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Monday, February 25, 2008

Exams. ahoy!

Come end-February, and this country is gripped by examination fever. Several tens (or more likely hundreds) of millions of youngsters are going to sit for all kinds of examinations in the weeks to come – from annual examinations in school to board examinations, as well as all kinds of college-entrance examinations, from the IIT-JEE to dozens of similar but less 'exalted' kinds of tests that will decide where our young are going to study after school, and what. Once upon a time, for two decades, I was myself a part of this grind, now my daughter is (and will be for more than a decade yet), and having been a teacher all along, I have observed and learnt a few things about the whole process that I would like to share with my readers – many of whom, I suppose, are students or ex-students of mine who are going to be examination candidates themselves, or maybe their parents. So, before saying another word, here’s wishing the best of luck to all of them!
1. First, let me make it quite clear that I do understand how bad most candidates feel at this time. The mental pressure on them is tremendous, whether it is imposed by parents, relatives, neighbours, peers, teachers, or self-imposed (as it used to be with me – I cannot blame anybody except myself for all the horrors that I suffered: I had this compulsive urge to be first in class, as though that would compensate for all the other good things that childhood had not given me!). However…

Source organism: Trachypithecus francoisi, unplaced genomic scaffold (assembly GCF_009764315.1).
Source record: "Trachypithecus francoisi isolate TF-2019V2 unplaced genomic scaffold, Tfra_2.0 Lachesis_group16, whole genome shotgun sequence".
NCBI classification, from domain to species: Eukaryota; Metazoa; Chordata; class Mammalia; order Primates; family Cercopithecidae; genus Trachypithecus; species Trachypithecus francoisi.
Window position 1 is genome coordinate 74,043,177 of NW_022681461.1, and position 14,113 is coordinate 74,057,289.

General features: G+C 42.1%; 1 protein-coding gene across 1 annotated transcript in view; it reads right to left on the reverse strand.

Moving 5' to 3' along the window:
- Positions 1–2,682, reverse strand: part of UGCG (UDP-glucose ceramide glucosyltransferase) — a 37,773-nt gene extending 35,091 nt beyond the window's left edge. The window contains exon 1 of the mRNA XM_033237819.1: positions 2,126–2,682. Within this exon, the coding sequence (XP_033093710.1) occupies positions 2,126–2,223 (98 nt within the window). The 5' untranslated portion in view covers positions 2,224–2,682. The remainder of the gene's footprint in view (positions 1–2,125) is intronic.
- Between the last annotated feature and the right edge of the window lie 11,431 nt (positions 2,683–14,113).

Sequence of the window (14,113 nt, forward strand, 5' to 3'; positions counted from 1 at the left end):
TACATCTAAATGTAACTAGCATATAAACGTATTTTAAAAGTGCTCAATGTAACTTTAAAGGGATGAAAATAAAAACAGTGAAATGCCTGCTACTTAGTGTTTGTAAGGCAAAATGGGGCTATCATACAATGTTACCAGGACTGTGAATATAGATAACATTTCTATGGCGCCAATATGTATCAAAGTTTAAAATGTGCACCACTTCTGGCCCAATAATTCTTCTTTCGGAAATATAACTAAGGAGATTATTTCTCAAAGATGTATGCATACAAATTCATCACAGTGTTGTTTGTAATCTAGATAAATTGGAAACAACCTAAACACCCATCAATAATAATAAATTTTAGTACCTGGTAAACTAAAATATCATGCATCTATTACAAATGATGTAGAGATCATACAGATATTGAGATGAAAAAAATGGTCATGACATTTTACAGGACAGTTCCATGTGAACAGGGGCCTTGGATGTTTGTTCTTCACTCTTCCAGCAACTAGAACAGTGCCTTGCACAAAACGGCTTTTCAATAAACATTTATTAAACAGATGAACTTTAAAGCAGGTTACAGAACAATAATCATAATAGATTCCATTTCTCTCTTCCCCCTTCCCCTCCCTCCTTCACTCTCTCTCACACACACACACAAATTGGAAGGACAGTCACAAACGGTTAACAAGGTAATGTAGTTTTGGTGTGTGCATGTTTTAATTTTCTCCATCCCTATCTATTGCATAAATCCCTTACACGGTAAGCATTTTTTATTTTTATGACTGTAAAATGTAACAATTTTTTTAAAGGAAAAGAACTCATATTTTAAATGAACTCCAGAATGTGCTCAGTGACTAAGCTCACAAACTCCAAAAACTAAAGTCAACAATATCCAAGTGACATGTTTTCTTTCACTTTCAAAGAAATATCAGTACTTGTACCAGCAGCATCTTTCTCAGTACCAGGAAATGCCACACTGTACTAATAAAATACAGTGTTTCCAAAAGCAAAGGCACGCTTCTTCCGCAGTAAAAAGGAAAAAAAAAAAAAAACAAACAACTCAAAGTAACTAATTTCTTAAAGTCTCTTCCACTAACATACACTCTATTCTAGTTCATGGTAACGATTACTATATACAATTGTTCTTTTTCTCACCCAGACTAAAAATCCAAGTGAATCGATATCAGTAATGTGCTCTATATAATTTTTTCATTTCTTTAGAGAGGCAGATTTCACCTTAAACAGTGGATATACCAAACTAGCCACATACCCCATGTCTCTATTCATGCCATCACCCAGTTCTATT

2. Much of the anxiety-related suffering of both students and parents will vanish if they can accept a few things: a) in the case of those who are at least moderately intelligent and study all year round, the anxiety is needless; bad luck alone can spoil their results, and what is the point in worrying about which way the dice will fall? b) in the case of those who are stupid, careless as well as lazy (a very large proportion of the present-day student population is like that!), again, it’s pointless to worry, because luck alone can get them ‘good’ results (that does happen pretty often in India, actually – I have lost count of ex-students who were duds in school but have gone to the best engineering and business schools in the country, thanks to Lady Fortune and daddy’s money and quotas and contacts and cramshop tutors – things which have nothing to do with how good a student one is); c) much of the anxiety is not only needless but fake. Why do I say this? Because, considering primary school children first, it is ridiculous to suppose that the child’s test performance in class one will be a big determinant in shaping her career – her parents are merely spoiling her life pestering and nagging her night and day just because ‘everybody else is doing it’, just because a child’s marks, like the new car and mobile and flat-screen TV, has become an idiotic middle-class status symbol, just because most such parents are utterly frustrated with their own lives and have very little serious work to do, so they find obsessing over their children’s school performance both a necessity and an enjoyable luxury (and talking point: 98% of the parents I know have very little else to talk about). Taking a higher level of exam. candidate next, stop bothering about board examination results and just do the best you can (anxiety can actually lead you to underperform!), remembering, again, that this particular examination is not the end of the road, that board examinations are so hamhandedly conducted that your scores don’t really say much about you (lots of people who ‘shine’ in ICSE go on to get very mediocre marks in HS, and vice versa), that various kinds of competitive entrance examinations coming up next will be far more decisive in shaping your future, and, finally, lots of people who have never done well in either kind of examination have gone on to make brilliant careers for themselves!